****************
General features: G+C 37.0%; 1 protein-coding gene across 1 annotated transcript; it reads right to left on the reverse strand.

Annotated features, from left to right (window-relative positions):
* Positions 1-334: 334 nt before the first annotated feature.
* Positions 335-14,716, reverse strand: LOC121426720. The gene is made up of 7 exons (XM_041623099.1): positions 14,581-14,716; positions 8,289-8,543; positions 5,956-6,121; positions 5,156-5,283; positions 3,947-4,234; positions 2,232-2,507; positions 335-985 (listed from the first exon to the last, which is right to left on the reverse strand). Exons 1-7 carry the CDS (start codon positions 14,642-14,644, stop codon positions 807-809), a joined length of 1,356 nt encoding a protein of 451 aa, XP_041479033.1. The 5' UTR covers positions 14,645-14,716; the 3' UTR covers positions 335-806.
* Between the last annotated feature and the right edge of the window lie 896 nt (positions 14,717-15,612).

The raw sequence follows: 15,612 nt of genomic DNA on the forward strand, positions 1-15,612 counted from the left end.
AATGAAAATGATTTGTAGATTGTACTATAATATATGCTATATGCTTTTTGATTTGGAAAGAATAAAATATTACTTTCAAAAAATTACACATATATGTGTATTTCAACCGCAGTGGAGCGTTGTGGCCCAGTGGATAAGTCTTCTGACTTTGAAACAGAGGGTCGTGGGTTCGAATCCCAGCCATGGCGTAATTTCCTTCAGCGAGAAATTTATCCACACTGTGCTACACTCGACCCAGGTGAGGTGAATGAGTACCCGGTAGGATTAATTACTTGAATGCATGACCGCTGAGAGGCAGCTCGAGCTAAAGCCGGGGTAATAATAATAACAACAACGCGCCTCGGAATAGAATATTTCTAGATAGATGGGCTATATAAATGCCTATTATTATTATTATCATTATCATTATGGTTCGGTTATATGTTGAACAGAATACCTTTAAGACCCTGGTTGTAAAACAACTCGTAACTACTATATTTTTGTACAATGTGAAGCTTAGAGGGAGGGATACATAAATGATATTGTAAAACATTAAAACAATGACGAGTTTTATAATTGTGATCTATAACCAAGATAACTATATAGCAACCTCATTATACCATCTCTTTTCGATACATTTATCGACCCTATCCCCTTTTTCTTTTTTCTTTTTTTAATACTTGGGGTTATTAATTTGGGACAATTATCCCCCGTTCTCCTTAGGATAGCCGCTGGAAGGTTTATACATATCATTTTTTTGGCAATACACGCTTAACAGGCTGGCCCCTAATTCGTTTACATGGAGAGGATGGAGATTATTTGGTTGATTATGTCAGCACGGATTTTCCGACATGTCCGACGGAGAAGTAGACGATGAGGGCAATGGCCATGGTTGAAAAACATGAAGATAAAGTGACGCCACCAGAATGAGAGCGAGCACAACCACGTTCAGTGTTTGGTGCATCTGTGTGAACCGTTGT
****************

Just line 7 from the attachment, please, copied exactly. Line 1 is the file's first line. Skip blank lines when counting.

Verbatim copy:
AATGAAAATGATTTGTAGATTGTACTATAATATATGCTATATGCTTTTTGATTTGGAAAGAATAAAATATTACTTTCAAAAAATTACACATATATGTGTATTTCAACCGCAGTGGAGCGTTGTGGCCCAGTGGATAAGTCTTCTGACTTTGAAACAGAGGGTCGTGGGTTCGAATCCCAGCCATGGCGTAATTTCCTTCAGCGAGAAATTTATCCACACTGTGCTACACTCGACCCAGGTGAGGTGAATGAGTACCCGGTAGGATTAATTACTTGAATGCATGACCGCTGAGAGGCAGCTCGAGCTAAAGCCGGGGTAATAATAATAACAACAACGCGCCTCGGAATAGAATATTTCTAGATAGATGGGCTATATAAATGCCTATTATTATTATTATCATTATCATTATGGTTCGGTTATATGTTGAACAGAATACCTTTAAGACCCTGGTTGTAAAACAACTCGTAACTACTATATTTTTGTACAATGTGAAGCTTAGAGGGAGGGATACATAAATGATATTGTAAAACATTAAAACAATGACGAGTTTTATAATTGTGATCTATAACCAAGATAACTATATAGCAACCTCATTATACCATCTCTTTTCGATACATTTATCGACCCTATCCCCTTTTTCTTTTTTCTTTTTTTAATACTTGGGGTTATTAATTTGGGACAATTATCCCCCGTTCTCCTTAGGATAGCCGCTGGAAGGTTTATACATATCATTTTTTTGGCAATACACGCTTAACAGGCTGGCCCCTAATTCGTTTACATGGAGAGGATGGAGATTATTTGGTTGATTATGTCAGCACGGATTTTCCGACATGTCCGACGGAGAAGTAGACGATGAGGGCAATGGCCATGGTTGAAAAACATGAAGATAAAGTGACGCCACCAGAATGAGAGCGAGCACAACCACGTTCAGTGTTTGGTGCATCTGTGTGAACCGTTGT